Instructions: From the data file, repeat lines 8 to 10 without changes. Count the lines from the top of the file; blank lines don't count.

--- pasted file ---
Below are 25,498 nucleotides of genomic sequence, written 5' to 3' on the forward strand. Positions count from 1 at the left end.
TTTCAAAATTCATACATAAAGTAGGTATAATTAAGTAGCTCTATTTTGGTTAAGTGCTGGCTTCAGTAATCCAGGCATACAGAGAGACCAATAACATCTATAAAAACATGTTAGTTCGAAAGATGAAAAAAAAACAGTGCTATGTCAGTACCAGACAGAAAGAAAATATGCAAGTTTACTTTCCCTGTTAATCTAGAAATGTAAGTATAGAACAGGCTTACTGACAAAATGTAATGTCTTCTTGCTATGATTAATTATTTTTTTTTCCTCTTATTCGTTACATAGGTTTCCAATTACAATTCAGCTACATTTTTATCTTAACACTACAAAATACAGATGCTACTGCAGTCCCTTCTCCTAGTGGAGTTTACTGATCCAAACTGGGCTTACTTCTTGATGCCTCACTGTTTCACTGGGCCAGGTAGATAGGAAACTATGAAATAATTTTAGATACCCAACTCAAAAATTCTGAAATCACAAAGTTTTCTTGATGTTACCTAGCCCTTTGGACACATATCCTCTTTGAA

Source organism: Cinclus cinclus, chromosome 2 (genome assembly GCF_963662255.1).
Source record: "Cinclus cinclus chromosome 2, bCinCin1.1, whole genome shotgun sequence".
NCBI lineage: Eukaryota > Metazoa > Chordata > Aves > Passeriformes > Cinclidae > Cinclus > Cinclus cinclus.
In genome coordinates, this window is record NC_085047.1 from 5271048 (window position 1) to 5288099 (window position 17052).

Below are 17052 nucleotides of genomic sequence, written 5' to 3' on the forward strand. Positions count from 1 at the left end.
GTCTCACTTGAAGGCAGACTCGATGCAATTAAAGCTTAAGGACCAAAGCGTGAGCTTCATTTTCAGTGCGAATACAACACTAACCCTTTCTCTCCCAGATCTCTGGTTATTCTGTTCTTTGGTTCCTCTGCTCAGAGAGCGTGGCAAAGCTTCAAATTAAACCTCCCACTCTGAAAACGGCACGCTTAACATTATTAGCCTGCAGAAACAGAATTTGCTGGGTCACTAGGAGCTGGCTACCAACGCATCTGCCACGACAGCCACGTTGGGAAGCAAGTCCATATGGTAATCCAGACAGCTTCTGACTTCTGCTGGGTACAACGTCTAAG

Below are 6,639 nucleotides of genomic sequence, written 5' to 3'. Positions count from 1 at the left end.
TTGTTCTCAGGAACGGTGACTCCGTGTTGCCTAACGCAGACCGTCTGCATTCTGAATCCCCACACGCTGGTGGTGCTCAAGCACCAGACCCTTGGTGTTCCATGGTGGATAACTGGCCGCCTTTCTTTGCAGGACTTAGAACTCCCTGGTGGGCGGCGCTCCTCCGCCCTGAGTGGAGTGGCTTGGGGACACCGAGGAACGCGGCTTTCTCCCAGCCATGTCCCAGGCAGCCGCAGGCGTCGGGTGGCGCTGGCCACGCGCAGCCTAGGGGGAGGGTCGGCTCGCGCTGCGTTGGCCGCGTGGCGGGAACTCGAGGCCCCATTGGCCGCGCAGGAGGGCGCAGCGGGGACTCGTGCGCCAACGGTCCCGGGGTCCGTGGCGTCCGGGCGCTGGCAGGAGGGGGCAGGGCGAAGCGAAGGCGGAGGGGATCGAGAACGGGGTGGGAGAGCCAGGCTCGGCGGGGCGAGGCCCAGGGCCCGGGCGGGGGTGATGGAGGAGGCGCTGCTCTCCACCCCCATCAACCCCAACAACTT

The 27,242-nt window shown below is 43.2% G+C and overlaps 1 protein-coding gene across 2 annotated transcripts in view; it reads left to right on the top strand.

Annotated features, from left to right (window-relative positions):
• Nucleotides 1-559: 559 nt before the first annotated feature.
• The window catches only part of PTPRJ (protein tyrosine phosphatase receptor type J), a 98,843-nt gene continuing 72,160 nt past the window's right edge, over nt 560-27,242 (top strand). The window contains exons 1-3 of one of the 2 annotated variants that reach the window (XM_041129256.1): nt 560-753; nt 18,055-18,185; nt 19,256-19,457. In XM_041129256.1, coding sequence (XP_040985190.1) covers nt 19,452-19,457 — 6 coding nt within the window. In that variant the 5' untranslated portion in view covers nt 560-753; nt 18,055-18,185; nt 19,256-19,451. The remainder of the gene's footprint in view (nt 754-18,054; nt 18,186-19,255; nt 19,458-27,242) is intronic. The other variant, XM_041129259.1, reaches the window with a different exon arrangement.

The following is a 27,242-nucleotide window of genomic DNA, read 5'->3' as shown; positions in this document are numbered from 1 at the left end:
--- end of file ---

GTCTCACTTGAAGGCAGACTCGATGCAATTAAAGCTTAAGGACCAAAGCGTGAGCTTCATTTTCAGTGCGAATACAACACTAACCCTTTCTCTCCCAGATCTCTGGTTATTCTGTTCTTTGGTTCCTCTGCTCAGAGAGCGTGGCAAAGCTTCAAATTAAACCTCCCACTCTGAAAACGGCACGCTTAACATTATTAGCCTGCAGAAACAGAATTTGCTGGGTCACTAGGAGCTGGCTACCAACGCATCTGCCACGACAGCCACGTTGGGAAGCAAGTCCATATGGTAATCCAGACAGCTTCTGACTTCTGCTGGGTACAACGTCTAAG

Below are 6,639 nucleotides of genomic sequence, written 5' to 3'. Positions count from 1 at the left end.
TTGTTCTCAGGAACGGTGACTCCGTGTTGCCTAACGCAGACCGTCTGCATTCTGAATCCCCACACGCTGGTGGTGCTCAAGCACCAGACCCTTGGTGTTCCATGGTGGATAACTGGCCGCCTTTCTTTGCAGGACTTAGAACTCCCTGGTGGGCGGCGCTCCTCCGCCCTGAGTGGAGTGGCTTGGGGACACCGAGGAACGCGGCTTTCTCCCAGCCATGTCCCAGGCAGCCGCAGGCGTCGGGTGGCGCTGGCCACGCGCAGCCTAGGGGGAGGGTCGGCTCGCGCTGCGTTGGCCGCGTGGCGGGAACTCGAGGCCCCATTGGCCGCGCAGGAGGGCGCAGCGGGGACTCGTGCGCCAACGGTCCCGGGGTCCGTGGCGTCCGGGCGCTGGCAGGAGGGGGCAGGGCGAAGCGAAGGCGGAGGGGATCGAGAACGGGGTGGGAGAGCCAGGCTCGGCGGGGCGAGGCCCAGGGCCCGGGCGGGGGTGATGGAGGAGGCGCTGCTCTCCACCCCCATCAACCCCAACAACTT